Terrible Battery Life on Dell XPS FHD 9560 56Whr

Discussion in 'Dell XPS and Studio XPS' started by silv3r, Jul 16, 2017.

  1. silv3r

    silv3r Notebook Enthusiast

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    I got the 9560 FHD 56 Whr 7700HQ version about two months ago, and I haven't used it much off of the charger, but I'm extremely disappointed with the battery life I'm getting. On Power Saver mode with brightness down to the lowest possible setting, I'm only getting ~3:30 off a full battery! That's with a 125mV undervolt as well. Is that to be expected? Are there any other ways to improve my battery life, or at least determine what the causes of such lower performance is?
     
  2. Eason

    Eason Notebook Deity

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    Check task manager for cpu usage while idle. Set graphics to prefer integrated
     
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  3. John Ratsey

    John Ratsey Moderately inquisitive Super Moderator

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    Also run HWiNFO to check the CPU speed - it should spend a lot if its time on minimum. Also load the Sensors tab so that you can check the CPU power and see if the Nvidia GPU is active.

    Have you got anything plugged into any of the ports?

    John
     
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  4. Vasudev

    Vasudev Notebook Deity

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    Did you turn on Battery Saver mode in Windows 10 and checked the battery life? Additionally, you could disable Cortana, Paint 3d, View 3d and other unnecessary apps from running in background. Even disabling from being activated from Lock screen also improves battery.
     
  5. silv3r

    silv3r Notebook Enthusiast

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    With Battery Saver it get's better, around 4 hours, but that still seems subpar to what I've heard is the typical battery life of 6-7 hours. I am using the integrated GPU (confirmed by Nvidia and HWinfo), and my CPU hovers around an average of 890 mhz/core, but it seems that the minimum it can go is 797 mhz, so that seems pretty normal to me. The only thing I have plugged in is a USB logitech mouse receiver.
     
    Last edited: Jul 17, 2017
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  6. Vasudev

    Vasudev Notebook Deity

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    What matters is current wattage pulled by all hardware. If it pulls 10W with wlan and all HW in power saver, it might last 6-7hrs.
     
  7. John Ratsey

    John Ratsey Moderately inquisitive Super Moderator

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    Thanks. We need to dig deeper: What CPU package power does HWiNFO>Sensors show? It should be below 3W at the lower end of the core speed range.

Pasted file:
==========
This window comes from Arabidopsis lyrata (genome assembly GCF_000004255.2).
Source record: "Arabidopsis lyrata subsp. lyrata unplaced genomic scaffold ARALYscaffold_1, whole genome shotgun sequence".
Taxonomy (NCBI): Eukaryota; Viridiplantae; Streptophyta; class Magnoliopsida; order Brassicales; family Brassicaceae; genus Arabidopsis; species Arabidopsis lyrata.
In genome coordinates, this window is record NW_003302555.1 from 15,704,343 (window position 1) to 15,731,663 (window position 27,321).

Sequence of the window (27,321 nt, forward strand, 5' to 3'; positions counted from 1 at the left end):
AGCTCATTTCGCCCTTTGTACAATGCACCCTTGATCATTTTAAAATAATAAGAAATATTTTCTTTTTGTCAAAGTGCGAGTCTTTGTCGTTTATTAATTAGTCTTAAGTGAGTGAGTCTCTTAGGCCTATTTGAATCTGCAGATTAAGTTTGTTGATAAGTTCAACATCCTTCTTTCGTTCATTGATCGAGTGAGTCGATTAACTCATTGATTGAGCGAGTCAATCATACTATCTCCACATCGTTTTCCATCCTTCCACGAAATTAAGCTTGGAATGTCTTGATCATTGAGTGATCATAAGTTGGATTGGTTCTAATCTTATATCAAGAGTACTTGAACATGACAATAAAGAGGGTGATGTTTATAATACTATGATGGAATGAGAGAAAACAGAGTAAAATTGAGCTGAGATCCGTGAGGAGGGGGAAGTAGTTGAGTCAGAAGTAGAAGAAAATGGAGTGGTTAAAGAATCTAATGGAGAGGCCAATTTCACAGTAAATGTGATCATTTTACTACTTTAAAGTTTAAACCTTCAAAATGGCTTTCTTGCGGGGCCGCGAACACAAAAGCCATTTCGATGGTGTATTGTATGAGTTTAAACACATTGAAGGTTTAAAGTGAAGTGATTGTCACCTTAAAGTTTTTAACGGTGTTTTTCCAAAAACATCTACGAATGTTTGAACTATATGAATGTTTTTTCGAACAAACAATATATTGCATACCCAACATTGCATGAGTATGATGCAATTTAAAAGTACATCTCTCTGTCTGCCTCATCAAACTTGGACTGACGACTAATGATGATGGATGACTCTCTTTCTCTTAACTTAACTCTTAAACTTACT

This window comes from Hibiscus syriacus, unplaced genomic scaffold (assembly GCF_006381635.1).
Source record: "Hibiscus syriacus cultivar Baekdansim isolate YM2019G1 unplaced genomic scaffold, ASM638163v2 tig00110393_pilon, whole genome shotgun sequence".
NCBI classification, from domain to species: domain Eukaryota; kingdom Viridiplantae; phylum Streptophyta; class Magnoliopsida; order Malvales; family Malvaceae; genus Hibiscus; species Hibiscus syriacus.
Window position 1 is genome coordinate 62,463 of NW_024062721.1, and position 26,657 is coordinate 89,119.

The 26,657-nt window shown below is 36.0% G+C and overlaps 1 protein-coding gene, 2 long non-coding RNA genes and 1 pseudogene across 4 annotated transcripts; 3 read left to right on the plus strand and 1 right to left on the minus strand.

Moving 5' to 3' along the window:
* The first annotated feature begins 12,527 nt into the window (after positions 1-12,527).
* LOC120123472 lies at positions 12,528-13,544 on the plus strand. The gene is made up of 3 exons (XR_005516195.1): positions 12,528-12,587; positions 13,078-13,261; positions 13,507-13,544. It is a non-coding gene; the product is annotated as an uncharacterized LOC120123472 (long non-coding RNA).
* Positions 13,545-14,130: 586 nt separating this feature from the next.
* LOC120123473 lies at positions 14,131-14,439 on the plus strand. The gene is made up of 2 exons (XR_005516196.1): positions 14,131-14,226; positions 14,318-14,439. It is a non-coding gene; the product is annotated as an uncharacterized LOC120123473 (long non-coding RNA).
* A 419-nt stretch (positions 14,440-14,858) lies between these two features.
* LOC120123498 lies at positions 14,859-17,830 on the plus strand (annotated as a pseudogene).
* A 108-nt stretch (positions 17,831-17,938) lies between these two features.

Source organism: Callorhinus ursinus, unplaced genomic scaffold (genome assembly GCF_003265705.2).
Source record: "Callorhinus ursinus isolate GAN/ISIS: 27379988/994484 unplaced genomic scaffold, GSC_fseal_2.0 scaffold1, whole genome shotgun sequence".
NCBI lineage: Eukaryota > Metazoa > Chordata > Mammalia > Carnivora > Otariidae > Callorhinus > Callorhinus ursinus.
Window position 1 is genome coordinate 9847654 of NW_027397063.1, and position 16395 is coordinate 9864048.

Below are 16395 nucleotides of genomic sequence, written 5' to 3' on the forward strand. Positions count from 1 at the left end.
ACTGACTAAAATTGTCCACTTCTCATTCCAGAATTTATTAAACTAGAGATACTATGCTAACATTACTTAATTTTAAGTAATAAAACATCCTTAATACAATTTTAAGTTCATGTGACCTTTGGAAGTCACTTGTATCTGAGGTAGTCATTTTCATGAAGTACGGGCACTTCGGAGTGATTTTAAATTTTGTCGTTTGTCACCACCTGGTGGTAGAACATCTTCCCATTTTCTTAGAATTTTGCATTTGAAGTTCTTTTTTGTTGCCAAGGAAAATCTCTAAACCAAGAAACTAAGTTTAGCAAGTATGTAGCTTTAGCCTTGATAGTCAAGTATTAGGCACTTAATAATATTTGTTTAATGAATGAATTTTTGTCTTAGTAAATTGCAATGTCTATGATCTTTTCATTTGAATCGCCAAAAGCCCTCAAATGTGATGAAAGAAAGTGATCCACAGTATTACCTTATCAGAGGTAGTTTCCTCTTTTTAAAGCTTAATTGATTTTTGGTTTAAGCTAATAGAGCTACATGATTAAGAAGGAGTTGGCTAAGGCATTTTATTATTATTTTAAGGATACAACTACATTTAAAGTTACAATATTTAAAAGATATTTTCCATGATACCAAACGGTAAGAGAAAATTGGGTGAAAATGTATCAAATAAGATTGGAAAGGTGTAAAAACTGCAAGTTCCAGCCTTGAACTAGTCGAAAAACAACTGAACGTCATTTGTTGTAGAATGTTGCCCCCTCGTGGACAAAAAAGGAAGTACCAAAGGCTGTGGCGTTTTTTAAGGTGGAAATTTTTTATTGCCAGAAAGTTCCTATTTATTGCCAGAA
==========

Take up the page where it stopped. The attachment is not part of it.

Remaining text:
Also run BatteryInfoView so you can check the actual battery capacity and the instantaneous power drain. 4.5 hours indicates an average power drain of 11 to 12W.

    John
     
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  8. silv3r

    silv3r Notebook Enthusiast

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    Thank you for all the help. I appreciate it a lot. The CPU package power seems to average around 2 W on the lower end. That seems to be about the average drain. Is that typical? I'll also note that after I woke up computer up from sleep, that drain jumped 2-3W for around half an hour. That seems sorta strange to me, but idk if it means anything.
     
  9. John Ratsey

    John Ratsey Moderately inquisitive Super Moderator

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    If the CPU is taking around 2W on idle and up to 5W at other times (housekeeping such as indexing may be active in the background if it thinks the computer is idle) then either something else is guzzling juice or the battery isn't healthy. By consecutively looking at both BatteryInfoView and HWiNFO you can work out the gap between total battery discharge and CPU power consumption. The display backlight can use several Watts but you say that it's already on minimum. If anything is plugged into the USB C port then the Thunderbolt controller might be running and uses several Watts (that's the case with my Precision 5510 (=XPS15 9550) and I don't know if this has been changed on the Kaby Lake platform).

    One way of checking the battery is by a systematic power drain test: For this I use a long mpeg video file (replayed if necessary) and note down the clock time, battery charge level and battery drain rate ever 15 minutes or so. The change in the battery charge should be about the same as the drain rate x time. Plot these as a graph and you should get an approximately straight line. If the battery quickly drops from, say, 25% to nothing then either the battery is sick or badly calibrated. You can fix the latter by lettering it drain to empty by leaving the computer sitting at the BIOS screen and then doing a full recharge.

    John
     
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  10. silv3r

    silv3r Notebook Enthusiast

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    Sounds good. I'll give that a shot and see what happens. Thank you so much for your help!
     
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